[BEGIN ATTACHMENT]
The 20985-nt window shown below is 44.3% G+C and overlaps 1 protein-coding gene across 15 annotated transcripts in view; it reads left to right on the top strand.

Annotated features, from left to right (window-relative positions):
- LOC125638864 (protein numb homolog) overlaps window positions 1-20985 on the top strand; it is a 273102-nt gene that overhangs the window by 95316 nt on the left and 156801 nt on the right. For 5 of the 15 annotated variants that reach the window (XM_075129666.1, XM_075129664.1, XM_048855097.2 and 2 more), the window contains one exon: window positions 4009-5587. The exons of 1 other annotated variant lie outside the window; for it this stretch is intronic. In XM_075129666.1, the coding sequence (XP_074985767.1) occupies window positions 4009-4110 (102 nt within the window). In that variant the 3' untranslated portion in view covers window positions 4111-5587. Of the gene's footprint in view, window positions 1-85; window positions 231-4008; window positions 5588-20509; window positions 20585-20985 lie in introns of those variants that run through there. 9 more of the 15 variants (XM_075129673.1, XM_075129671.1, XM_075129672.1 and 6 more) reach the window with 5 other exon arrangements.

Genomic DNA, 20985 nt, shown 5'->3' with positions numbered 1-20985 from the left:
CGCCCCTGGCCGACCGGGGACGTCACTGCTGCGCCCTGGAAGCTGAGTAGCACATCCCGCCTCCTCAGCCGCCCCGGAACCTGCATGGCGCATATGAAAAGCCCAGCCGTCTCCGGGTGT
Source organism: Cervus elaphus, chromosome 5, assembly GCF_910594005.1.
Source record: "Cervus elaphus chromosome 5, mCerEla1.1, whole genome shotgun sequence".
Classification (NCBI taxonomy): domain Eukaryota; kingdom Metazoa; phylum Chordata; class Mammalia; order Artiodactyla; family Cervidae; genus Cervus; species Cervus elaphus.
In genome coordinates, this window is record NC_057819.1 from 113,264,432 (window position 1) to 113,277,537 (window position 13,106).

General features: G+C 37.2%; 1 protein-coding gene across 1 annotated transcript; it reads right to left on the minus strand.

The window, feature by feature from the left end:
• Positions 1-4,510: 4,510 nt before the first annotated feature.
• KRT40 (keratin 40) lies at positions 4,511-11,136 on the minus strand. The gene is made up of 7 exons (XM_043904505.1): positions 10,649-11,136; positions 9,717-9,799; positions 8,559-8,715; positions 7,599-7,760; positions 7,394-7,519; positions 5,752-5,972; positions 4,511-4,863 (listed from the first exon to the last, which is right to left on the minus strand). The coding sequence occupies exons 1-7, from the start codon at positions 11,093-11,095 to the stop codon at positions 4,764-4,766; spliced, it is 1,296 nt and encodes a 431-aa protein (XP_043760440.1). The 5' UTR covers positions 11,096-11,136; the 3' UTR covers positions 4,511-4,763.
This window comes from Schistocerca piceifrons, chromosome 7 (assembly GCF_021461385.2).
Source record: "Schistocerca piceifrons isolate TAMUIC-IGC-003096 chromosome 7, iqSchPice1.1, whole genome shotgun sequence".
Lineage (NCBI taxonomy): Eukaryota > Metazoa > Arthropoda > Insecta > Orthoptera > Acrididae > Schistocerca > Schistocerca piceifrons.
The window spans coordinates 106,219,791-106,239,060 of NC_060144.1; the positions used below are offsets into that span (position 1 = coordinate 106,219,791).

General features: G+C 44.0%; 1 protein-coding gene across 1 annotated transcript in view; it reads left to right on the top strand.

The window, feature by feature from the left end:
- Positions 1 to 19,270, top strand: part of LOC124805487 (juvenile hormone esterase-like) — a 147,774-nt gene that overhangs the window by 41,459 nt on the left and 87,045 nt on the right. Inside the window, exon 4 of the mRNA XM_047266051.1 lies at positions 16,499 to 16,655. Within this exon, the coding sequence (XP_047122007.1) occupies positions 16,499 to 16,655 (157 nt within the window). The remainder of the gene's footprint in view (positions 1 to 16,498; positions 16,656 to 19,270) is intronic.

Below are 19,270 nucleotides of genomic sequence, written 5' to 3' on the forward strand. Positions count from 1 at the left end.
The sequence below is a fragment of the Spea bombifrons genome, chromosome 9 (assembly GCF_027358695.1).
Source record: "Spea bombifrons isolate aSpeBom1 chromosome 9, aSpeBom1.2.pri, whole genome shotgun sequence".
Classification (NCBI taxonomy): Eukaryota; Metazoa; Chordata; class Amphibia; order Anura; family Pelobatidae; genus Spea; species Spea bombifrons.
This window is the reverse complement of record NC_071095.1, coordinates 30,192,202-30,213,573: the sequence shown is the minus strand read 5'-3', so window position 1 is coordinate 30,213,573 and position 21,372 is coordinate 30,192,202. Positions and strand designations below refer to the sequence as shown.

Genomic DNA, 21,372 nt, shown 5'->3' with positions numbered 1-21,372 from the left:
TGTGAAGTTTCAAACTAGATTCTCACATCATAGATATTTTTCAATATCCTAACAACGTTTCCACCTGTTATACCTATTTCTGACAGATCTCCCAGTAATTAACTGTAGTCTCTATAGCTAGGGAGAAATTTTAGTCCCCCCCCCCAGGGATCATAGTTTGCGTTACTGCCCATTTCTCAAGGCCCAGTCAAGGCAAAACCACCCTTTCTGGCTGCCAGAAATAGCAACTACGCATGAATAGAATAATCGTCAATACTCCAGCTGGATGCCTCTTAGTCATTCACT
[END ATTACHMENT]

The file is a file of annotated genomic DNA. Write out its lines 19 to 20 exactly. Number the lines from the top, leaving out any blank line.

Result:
The window, feature by feature from the left end:
- Positions 1 to 19,270, top strand: part of LOC124805487 (juvenile hormone esterase-like) — a 147,774-nt gene that overhangs the window by 41,459 nt on the left and 87,045 nt on the right. Inside the window, exon 4 of the mRNA XM_047266051.1 lies at positions 16,499 to 16,655. Within this exon, the coding sequence (XP_047122007.1) occupies positions 16,499 to 16,655 (157 nt within the window). The remainder of the gene's footprint in view (positions 1 to 16,498; positions 16,656 to 19,270) is intronic.